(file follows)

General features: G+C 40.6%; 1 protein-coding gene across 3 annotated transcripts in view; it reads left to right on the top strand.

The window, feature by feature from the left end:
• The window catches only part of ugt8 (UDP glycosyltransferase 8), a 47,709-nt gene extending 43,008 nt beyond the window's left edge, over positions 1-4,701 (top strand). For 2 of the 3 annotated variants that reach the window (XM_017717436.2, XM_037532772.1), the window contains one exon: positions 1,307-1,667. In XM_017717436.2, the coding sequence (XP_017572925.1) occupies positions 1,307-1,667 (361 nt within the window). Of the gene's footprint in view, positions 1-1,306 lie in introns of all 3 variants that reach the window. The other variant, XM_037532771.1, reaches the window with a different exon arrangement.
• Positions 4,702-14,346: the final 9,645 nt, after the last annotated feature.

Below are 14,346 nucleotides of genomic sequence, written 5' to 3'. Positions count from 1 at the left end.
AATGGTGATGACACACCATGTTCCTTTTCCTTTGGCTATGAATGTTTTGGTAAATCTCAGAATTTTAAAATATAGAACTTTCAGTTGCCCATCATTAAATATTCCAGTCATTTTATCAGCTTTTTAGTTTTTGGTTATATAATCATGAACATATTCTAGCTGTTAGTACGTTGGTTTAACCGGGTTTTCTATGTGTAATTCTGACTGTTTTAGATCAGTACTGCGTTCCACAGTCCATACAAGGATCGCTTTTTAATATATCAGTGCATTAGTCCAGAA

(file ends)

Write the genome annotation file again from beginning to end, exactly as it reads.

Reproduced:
General features: G+C 40.6%; 1 protein-coding gene across 3 annotated transcripts in view; it reads left to right on the top strand.

The window, feature by feature from the left end:
• The window catches only part of ugt8 (UDP glycosyltransferase 8), a 47,709-nt gene extending 43,008 nt beyond the window's left edge, over positions 1-4,701 (top strand). For 2 of the 3 annotated variants that reach the window (XM_017717436.2, XM_037532772.1), the window contains one exon: positions 1,307-1,667. In XM_017717436.2, the coding sequence (XP_017572925.1) occupies positions 1,307-1,667 (361 nt within the window). Of the gene's footprint in view, positions 1-1,306 lie in introns of all 3 variants that reach the window. The other variant, XM_037532771.1, reaches the window with a different exon arrangement.
• Positions 4,702-14,346: the final 9,645 nt, after the last annotated feature.

Below are 14,346 nucleotides of genomic sequence, written 5' to 3'. Positions count from 1 at the left end.
AATGGTGATGACACACCATGTTCCTTTTCCTTTGGCTATGAATGTTTTGGTAAATCTCAGAATTTTAAAATATAGAACTTTCAGTTGCCCATCATTAAATATTCCAGTCATTTTATCAGCTTTTTAGTTTTTGGTTATATAATCATGAACATATTCTAGCTGTTAGTACGTTGGTTTAACCGGGTTTTCTATGTGTAATTCTGACTGTTTTAGATCAGTACTGCGTTCCACAGTCCATACAAGGATCGCTTTTTAATATATCAGTGCATTAGTCCAGAA